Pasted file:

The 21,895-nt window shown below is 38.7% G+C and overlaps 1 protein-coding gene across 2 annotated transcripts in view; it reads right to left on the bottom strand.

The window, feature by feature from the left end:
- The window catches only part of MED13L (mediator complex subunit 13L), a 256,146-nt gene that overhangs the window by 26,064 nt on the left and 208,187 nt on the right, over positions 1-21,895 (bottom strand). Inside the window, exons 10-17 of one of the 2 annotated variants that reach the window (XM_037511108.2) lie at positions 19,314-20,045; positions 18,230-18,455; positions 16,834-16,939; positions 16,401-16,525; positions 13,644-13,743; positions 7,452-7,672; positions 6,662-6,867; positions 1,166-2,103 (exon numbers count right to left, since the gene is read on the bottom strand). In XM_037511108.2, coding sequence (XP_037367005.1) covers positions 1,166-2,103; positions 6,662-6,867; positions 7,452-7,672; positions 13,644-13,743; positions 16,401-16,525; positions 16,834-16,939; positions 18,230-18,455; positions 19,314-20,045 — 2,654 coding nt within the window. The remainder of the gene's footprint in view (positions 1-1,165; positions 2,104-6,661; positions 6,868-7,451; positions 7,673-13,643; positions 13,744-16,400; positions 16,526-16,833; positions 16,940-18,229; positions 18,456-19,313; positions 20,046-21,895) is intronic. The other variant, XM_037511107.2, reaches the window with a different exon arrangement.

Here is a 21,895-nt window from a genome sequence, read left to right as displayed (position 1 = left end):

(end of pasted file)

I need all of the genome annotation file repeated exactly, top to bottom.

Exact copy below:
The 21,895-nt window shown below is 38.7% G+C and overlaps 1 protein-coding gene across 2 annotated transcripts in view; it reads right to left on the bottom strand.

The window, feature by feature from the left end:
- The window catches only part of MED13L (mediator complex subunit 13L), a 256,146-nt gene that overhangs the window by 26,064 nt on the left and 208,187 nt on the right, over positions 1-21,895 (bottom strand). Inside the window, exons 10-17 of one of the 2 annotated variants that reach the window (XM_037511108.2) lie at positions 19,314-20,045; positions 18,230-18,455; positions 16,834-16,939; positions 16,401-16,525; positions 13,644-13,743; positions 7,452-7,672; positions 6,662-6,867; positions 1,166-2,103 (exon numbers count right to left, since the gene is read on the bottom strand). In XM_037511108.2, coding sequence (XP_037367005.1) covers positions 1,166-2,103; positions 6,662-6,867; positions 7,452-7,672; positions 13,644-13,743; positions 16,401-16,525; positions 16,834-16,939; positions 18,230-18,455; positions 19,314-20,045 — 2,654 coding nt within the window. The remainder of the gene's footprint in view (positions 1-1,165; positions 2,104-6,661; positions 6,868-7,451; positions 7,673-13,643; positions 13,744-16,400; positions 16,526-16,833; positions 16,940-18,229; positions 18,456-19,313; positions 20,046-21,895) is intronic. The other variant, XM_037511107.2, reaches the window with a different exon arrangement.

Here is a 21,895-nt window from a genome sequence, read left to right as displayed (position 1 = left end):